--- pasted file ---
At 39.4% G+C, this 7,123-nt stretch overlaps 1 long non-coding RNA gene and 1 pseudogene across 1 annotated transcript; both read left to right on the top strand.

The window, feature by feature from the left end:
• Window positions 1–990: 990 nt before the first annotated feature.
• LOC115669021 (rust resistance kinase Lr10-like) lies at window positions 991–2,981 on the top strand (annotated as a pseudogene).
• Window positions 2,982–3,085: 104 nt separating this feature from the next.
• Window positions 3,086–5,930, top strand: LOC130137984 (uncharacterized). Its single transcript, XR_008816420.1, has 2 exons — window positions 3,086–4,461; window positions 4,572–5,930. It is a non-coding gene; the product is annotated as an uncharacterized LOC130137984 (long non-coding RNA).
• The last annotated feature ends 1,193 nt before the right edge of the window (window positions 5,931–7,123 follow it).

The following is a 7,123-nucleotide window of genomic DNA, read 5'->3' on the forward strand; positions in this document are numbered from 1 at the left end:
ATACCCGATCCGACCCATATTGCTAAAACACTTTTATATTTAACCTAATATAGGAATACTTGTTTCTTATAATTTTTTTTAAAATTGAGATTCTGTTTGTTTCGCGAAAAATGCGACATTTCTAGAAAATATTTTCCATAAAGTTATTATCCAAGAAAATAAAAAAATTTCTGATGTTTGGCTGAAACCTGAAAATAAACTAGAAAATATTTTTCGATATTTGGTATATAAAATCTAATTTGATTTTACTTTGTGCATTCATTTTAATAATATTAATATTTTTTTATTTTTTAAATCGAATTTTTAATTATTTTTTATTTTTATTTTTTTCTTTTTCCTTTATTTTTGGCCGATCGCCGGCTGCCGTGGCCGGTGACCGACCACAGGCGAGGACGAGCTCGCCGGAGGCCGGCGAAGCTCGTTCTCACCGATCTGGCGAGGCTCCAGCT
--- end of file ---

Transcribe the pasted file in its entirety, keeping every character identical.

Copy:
At 39.4% G+C, this 7,123-nt stretch overlaps 1 long non-coding RNA gene and 1 pseudogene across 1 annotated transcript; both read left to right on the top strand.

The window, feature by feature from the left end:
• Window positions 1–990: 990 nt before the first annotated feature.
• LOC115669021 (rust resistance kinase Lr10-like) lies at window positions 991–2,981 on the top strand (annotated as a pseudogene).
• Window positions 2,982–3,085: 104 nt separating this feature from the next.
• Window positions 3,086–5,930, top strand: LOC130137984 (uncharacterized). Its single transcript, XR_008816420.1, has 2 exons — window positions 3,086–4,461; window positions 4,572–5,930. It is a non-coding gene; the product is annotated as an uncharacterized LOC130137984 (long non-coding RNA).
• The last annotated feature ends 1,193 nt before the right edge of the window (window positions 5,931–7,123 follow it).

The following is a 7,123-nucleotide window of genomic DNA, read 5'->3' on the forward strand; positions in this document are numbered from 1 at the left end:
ATACCCGATCCGACCCATATTGCTAAAACACTTTTATATTTAACCTAATATAGGAATACTTGTTTCTTATAATTTTTTTTAAAATTGAGATTCTGTTTGTTTCGCGAAAAATGCGACATTTCTAGAAAATATTTTCCATAAAGTTATTATCCAAGAAAATAAAAAAATTTCTGATGTTTGGCTGAAACCTGAAAATAAACTAGAAAATATTTTTCGATATTTGGTATATAAAATCTAATTTGATTTTACTTTGTGCATTCATTTTAATAATATTAATATTTTTTTATTTTTTAAATCGAATTTTTAATTATTTTTTATTTTTATTTTTTTCTTTTTCCTTTATTTTTGGCCGATCGCCGGCTGCCGTGGCCGGTGACCGACCACAGGCGAGGACGAGCTCGCCGGAGGCCGGCGAAGCTCGTTCTCACCGATCTGGCGAGGCTCCAGCT